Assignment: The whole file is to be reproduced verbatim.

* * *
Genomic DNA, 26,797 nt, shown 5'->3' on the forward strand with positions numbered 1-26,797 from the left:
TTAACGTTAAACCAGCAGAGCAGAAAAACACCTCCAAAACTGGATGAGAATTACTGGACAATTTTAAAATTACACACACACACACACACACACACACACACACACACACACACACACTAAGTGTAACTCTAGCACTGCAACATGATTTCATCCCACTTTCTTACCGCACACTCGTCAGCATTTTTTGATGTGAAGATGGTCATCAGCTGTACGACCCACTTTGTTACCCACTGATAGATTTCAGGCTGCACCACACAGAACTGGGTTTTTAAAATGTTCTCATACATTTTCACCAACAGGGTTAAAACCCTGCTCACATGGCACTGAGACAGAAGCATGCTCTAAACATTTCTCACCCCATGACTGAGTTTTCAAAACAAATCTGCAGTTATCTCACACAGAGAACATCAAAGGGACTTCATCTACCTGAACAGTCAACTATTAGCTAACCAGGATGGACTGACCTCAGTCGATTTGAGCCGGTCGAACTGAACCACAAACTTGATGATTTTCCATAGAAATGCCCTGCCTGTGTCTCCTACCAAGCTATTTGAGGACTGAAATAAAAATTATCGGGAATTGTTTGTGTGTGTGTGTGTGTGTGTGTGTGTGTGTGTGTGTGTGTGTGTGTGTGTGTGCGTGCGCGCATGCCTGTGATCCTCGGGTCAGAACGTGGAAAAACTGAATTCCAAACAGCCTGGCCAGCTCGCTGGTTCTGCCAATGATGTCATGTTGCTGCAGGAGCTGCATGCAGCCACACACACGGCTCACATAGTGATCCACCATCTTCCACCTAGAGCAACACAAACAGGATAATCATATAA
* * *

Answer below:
Genomic DNA, 26,797 nt, shown 5'->3' on the forward strand with positions numbered 1-26,797 from the left:
TTAACGTTAAACCAGCAGAGCAGAAAAACACCTCCAAAACTGGATGAGAATTACTGGACAATTTTAAAATTACACACACACACACACACACACACACACACACACACACACACACACTAAGTGTAACTCTAGCACTGCAACATGATTTCATCCCACTTTCTTACCGCACACTCGTCAGCATTTTTTGATGTGAAGATGGTCATCAGCTGTACGACCCACTTTGTTACCCACTGATAGATTTCAGGCTGCACCACACAGAACTGGGTTTTTAAAATGTTCTCATACATTTTCACCAACAGGGTTAAAACCCTGCTCACATGGCACTGAGACAGAAGCATGCTCTAAACATTTCTCACCCCATGACTGAGTTTTCAAAACAAATCTGCAGTTATCTCACACAGAGAACATCAAAGGGACTTCATCTACCTGAACAGTCAACTATTAGCTAACCAGGATGGACTGACCTCAGTCGATTTGAGCCGGTCGAACTGAACCACAAACTTGATGATTTTCCATAGAAATGCCCTGCCTGTGTCTCCTACCAAGCTATTTGAGGACTGAAATAAAAATTATCGGGAATTGTTTGTGTGTGTGTGTGTGTGTGTGTGTGTGTGTGTGTGTGTGTGTGTGTGTGTGTGCGTGCGCGCATGCCTGTGATCCTCGGGTCAGAACGTGGAAAAACTGAATTCCAAACAGCCTGGCCAGCTCGCTGGTTCTGCCAATGATGTCATGTTGCTGCAGGAGCTGCATGCAGCCACACACACGGCTCACATAGTGATCCACCATCTTCCACCTAGAGCAACACAAACAGGATAATCATATAA